Lloyd Anderson and the bear

Photo courtesy John M. Motter
These pelts displayed by the Chapson family who lived along the San Juan River West Fork shortly after 1900 provide proof positive that trapping was a productive business in old Pagosa Country. I don’t know if any of the bear hides are grizzly, but I do know wolverine and lynx are in the collection.

We continue from last week’s column the story of now-deceased Lloyd Anderson’s encounter with a grizzly bear up in the Weminuche Country circa 1952. I got the story directly from Anderson several years ago.
You should remember from last week’s column that Anderson was a paid government trapper investigating the killing of livestock by a bear. Anderson’s claim that the bear had been a grizzly was pooh-poohed by his bosses who claimed no grizzlies existed in Colorado. The year was circa 1952.
An experienced trapper, Anderson prepared his trap, a large, iron spring trap no longer legal. Anderson baited the trap and then attached a large log to prevent the bear from disappearing with the trap on his leg. Satisfied with his work, Anderson moved a short distance away, staked out Old Paint and made camp. The trap had been set near one of the carcasses. Nightfall came and Anderson dozed off, sleeping with one eye open as most of us experienced backpackers do.
He was awakened by the snorting of Old Paint and the roaring of an enraged bear, forcing its way through a willow thicket with the trap on one leg dragging the huge log.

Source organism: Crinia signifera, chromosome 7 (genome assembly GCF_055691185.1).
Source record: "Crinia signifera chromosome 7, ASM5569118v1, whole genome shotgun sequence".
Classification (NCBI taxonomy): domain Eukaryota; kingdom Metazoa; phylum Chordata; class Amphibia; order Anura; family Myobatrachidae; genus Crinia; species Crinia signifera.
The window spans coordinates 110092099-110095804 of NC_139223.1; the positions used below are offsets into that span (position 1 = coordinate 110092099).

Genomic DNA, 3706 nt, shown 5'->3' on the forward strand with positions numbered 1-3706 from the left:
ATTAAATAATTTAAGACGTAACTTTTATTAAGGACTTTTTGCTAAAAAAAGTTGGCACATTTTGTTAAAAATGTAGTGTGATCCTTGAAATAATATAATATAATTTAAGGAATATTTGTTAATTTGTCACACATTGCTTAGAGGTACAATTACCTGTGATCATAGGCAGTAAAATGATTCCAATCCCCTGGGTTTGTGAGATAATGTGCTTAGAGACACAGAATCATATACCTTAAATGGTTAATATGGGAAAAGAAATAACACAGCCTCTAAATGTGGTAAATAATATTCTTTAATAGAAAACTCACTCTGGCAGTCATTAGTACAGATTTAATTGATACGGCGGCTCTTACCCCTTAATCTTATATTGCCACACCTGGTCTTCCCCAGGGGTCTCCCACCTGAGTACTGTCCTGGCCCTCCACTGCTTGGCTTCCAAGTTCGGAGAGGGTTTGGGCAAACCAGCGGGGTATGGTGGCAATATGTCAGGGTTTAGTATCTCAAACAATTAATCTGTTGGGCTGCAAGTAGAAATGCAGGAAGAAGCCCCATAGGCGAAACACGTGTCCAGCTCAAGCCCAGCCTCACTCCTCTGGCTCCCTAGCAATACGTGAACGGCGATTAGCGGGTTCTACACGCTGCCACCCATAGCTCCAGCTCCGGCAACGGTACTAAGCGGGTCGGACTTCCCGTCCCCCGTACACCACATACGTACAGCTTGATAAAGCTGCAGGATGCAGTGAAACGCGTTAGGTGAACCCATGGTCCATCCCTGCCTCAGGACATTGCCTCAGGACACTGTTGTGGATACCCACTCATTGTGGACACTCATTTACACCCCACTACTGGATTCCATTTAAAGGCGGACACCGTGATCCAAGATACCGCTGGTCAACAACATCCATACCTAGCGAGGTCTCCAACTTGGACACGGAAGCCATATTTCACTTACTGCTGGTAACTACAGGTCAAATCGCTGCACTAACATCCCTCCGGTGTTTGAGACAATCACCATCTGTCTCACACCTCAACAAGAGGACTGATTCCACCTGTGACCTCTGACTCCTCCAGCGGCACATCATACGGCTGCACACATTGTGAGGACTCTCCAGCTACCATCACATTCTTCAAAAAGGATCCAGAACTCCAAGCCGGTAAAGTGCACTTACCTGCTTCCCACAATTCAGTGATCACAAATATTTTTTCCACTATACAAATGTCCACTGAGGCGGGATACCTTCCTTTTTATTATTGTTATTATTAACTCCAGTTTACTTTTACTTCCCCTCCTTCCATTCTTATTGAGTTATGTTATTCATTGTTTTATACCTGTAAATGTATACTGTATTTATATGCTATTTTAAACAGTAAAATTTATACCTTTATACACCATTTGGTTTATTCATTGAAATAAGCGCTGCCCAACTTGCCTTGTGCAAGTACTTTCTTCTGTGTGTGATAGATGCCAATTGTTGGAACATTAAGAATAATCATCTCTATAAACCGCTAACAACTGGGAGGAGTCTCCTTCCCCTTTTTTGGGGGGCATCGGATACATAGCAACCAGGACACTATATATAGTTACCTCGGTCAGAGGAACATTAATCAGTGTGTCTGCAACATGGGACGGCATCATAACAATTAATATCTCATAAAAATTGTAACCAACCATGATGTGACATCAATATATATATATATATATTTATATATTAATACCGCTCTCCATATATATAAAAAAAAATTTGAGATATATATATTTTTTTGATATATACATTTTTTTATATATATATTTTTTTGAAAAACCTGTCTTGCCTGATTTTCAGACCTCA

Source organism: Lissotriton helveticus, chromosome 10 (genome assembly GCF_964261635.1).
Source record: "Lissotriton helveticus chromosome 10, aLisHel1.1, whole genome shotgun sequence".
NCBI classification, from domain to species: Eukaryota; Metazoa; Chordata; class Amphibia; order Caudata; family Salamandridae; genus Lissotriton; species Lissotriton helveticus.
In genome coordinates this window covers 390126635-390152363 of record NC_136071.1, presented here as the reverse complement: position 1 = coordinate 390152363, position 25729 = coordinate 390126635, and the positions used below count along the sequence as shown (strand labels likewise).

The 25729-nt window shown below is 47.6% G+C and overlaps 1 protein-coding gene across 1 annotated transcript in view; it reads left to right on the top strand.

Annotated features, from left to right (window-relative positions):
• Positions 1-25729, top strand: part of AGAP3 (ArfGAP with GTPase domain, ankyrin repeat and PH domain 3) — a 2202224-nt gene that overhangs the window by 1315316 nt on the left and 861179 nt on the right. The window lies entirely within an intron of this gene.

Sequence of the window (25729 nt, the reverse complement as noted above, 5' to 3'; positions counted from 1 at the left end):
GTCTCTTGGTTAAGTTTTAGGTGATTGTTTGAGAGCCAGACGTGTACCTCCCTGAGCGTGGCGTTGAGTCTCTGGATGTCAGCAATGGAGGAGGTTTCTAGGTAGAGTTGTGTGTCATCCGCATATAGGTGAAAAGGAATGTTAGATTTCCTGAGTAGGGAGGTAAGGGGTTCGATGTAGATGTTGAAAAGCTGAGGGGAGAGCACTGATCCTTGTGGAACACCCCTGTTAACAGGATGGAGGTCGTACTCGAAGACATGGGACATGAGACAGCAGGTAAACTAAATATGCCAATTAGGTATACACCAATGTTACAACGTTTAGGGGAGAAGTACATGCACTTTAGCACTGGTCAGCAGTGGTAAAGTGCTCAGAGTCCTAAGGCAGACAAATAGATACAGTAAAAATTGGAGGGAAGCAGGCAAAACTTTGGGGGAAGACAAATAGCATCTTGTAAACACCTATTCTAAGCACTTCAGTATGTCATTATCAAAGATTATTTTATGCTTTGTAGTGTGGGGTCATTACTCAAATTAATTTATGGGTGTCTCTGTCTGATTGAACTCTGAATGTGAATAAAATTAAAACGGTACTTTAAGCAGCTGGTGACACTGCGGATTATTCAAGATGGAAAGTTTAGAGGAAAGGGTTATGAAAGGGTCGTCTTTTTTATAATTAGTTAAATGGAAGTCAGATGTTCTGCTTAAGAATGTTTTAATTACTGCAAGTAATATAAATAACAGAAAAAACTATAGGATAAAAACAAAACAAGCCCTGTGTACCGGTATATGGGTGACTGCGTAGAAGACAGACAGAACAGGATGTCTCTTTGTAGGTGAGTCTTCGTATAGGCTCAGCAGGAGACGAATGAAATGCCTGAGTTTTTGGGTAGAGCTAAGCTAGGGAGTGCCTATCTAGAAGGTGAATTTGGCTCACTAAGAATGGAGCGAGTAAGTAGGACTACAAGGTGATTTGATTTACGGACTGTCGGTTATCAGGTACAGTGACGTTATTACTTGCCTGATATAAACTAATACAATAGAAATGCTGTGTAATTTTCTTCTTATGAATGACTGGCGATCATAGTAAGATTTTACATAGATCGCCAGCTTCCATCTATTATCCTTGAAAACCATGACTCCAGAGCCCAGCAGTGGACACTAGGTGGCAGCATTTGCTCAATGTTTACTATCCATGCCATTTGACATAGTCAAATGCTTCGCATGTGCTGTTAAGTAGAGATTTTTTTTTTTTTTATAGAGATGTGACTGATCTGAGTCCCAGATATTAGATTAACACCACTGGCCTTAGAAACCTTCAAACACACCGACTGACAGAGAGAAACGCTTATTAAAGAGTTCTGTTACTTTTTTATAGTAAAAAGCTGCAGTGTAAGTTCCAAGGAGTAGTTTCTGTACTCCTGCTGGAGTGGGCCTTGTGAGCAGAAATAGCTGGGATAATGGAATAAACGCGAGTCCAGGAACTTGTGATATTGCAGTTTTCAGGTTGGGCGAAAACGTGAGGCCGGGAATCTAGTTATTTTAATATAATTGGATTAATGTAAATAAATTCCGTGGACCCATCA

Up at first light, Anderson skipped breakfast and, leaving his skitterish horse behind, walked across the clearing toward the thrashing sound coming from the willow thicket. His rifle, I think I remember him telling me he preferred a 30-40 Krag, was ready for instant use. As he approached the site where he’d set the trap, drag marks and a path of torn-up willows guided him to a huge bear desperately trying to separate itself from the trap.
One shot put the bear out of its misery. Anderson proceeded to skin the monster and boiled the head until only bone remained. When the boiled head arrived at the Game and Fish office in Denver a few days later, they confirmed it was a sure-enough grizzly.
I think a trapper friend of Anderson who lived at Saguache killed a grizzly the same year near where Fish Creek empties into the Piedra. Another grizzly was killed by a man named Ed Wiseman near the headwaters of the Conejos River in Banded Peaks Country in 1979. Wiseman was bow hunting. The bear turned aggressor and got him down before Wiseman managed to kill it by forcing an arrow into its throat.
Next week we’ll return to stories about Banded Peaks Country, including my encounter a few years ago with a black bear near the South San Juan Wilderness trailhead near Price Lakes.

This story was posted on August 19, 2018.